Breaking the “Hydro-illogical” Cycle
René Franks is an Associate and Stormwater Team Leader in PSC’s Public Works Sector. She is an expert in floodplain management, floodplain hydrology and hydraulics, infrastructure design, and subdivision development. Prior to joining PSC in 2010, René spent almost 20 years working for the City of Midland, holding positions up to City Engineer and gaining a deep understanding of municipal government. Prior to relocating to Midland, René was employed as a storm drainage engineer for a Houston area consultant.
The catastrophic and unprecedented flooding in Houston will renew discussion about stormwater management in that and many other cities. There is no time like the past to provide flood protection. Cities that have some reduced levels of flooding can be deeply grateful for earlier decisions that made it possible. But since in many cases we didn’t plan ahead, the present is the best time to start.
As a professional engineer specializing in predicting and preventing floods for over three decades, I have seen what is called the “Hydro-illogical” cycle, a play on the term hydrologic cycle, which describes how rain falls, flows into the ocean, evaporates into clouds, falls, over and over.
With each flood, public attention is drawn to the dramatic results, the rescues, the rebuilding. Funds are allocated for projects to prevent a repeat. We require better drainage management in our development policies. But major floods are not usually frequent (Houston being the exception recently). We implement a few improvements; then move on to more attractive uses of public funds such as roadways, police and other services, and parks. In a few years, drainage is pushed aside; a list of unbuilt drainage projects sits on a desk at City Hall; our regulations aren’t updated or enforced as we intended. THEN, IT RAINS! And we start the next loop of the “Hydro-illogical” cycle.
Can we break this cycle? Design and floodplain management professionals have a suite of solutions, most of which can best be implemented during development of land. Maintain wetlands and natural buffers along streams and rivers. Excavate detention basins to store runoff until the downstream water can receive it. Use paving materials and green spaces that allow infiltration, if the underlying soil is permeable enough. Limit urban sprawl. The golden rule should be that the new development will not flood anyone else’s property or itself.
Our city clients hire us to think of imaginative solutions for decades-old development where no one adequately predicted what the future floodplain management needs would be. There are older areas in every city where there simply is not a place for all the water to go. The resulting projects are expensive, and all of them involve buying out buildings, installing huge basins, or providing large storm drains through developed areas. The City of Lubbock is a client which has made a remarkable financial commitment to interconnecting natural wet-weather lakes with pipes and eliminating months of standing water.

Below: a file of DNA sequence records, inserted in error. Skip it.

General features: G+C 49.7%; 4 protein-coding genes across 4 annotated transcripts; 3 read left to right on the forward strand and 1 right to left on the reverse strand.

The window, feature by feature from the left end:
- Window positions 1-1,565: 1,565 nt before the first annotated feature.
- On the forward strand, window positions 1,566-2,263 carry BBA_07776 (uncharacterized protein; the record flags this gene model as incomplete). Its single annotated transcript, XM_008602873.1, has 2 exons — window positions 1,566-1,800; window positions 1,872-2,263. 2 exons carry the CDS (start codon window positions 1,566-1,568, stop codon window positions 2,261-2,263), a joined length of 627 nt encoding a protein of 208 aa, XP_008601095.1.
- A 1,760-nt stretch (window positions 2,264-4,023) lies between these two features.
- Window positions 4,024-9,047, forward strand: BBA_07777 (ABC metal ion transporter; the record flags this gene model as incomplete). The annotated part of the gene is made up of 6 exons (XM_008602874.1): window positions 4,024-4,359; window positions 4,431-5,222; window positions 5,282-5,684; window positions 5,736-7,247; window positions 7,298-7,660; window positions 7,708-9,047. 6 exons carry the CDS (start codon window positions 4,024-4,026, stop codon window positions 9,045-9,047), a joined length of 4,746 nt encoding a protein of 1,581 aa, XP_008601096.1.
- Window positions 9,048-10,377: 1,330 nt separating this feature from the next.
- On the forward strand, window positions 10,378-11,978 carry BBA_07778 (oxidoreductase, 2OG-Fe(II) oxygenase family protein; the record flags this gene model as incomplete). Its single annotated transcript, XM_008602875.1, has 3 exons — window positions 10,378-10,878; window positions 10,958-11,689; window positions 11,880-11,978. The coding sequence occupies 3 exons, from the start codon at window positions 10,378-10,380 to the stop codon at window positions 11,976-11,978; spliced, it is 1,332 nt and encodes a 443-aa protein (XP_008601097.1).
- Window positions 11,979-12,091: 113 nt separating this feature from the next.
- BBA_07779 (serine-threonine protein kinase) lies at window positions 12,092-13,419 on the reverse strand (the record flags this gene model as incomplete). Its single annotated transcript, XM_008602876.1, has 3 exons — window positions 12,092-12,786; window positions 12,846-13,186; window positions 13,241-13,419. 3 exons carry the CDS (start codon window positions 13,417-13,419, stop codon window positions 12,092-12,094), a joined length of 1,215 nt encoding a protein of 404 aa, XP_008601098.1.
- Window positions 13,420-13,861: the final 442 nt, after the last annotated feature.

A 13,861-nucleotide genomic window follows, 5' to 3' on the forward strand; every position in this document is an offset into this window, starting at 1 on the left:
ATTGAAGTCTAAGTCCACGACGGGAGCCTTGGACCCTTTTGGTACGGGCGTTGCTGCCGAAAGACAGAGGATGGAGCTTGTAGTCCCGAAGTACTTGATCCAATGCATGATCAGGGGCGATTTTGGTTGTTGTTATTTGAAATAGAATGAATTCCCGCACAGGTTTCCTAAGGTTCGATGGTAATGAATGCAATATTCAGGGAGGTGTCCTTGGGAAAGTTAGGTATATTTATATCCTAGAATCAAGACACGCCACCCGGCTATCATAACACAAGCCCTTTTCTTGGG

Unfortunately, there are several factors that work against even the most determined cities’ efforts to protect from new and eliminate historic causes of flooding.
Much flooding in Texas happens because development occurs, often a few acres at a time, outside of cities. Counties in Texas have fewer powers than cities to regulate development, and in many cases have neither the citizen support, budget, nor a sense of urgency to engage in such difficult regulation. Many developers are quite responsible and provide flood protection on their own. Counties near large cities tend to be more proactive in using the powers they have to maximum effect. Texas should consider whether counties have adequate authority to protect Texans.
A lack of training is a challenge for West Texas counties. Parkhill, Smith & Cooper and the City of Fort Stockton provided floodplain management training to counties in West Texas in 2016, through the Texas Floodplain Management Association.
Local officials use floodplain maps published by FEMA in regulating where new developments can be placed, and how high. Many of these maps are out of date, not showing the effects of upstream paved and roofed areas that reduce infiltration and increase flooding. Often, local officials have more stringent requirements that take future development scenarios into account. This may not be enough, however, because rainfall and sea level are changing.
Building critical buildings such as hospitals, schools, etc., at a higher safety factor above the estimated flood elevation provides a buffer for 1,000-year floods, which we now know can occur in our lifetimes. A higher building level offsets out of date maps, lack of upstream regulation and in coastal areas, sea level rise.
Sea levels are already rising and predicted to go higher — whether we agree on the cause or not. We don’t know how far they might rise, so it’s best to play it safe and put new and rebuilt buildings a few feet higher. The expense we incur now will be far less than the disaster we avoid later.
We know that intense storms are occurring more frequently in the past few decades. This varies by location in the U.S., with the worst effects seen in New England, where there is 67 percent more very heavy precipitation than in the early 1900s. Heavy precipitation is already 15 percent more common in West Texas. What we thought was a safe design in years’ past might not be anymore, and that is another reason to provide extra factors of safety as we build and rebuild.
But the most important factor in breaking the “Hydro-illogical” cycle is public involvement. If something good comes from the incredible devastation in the Houston metro area, it would be a sustained interest and support for public officials in their efforts to manage stormwater and floodplains to protect us all.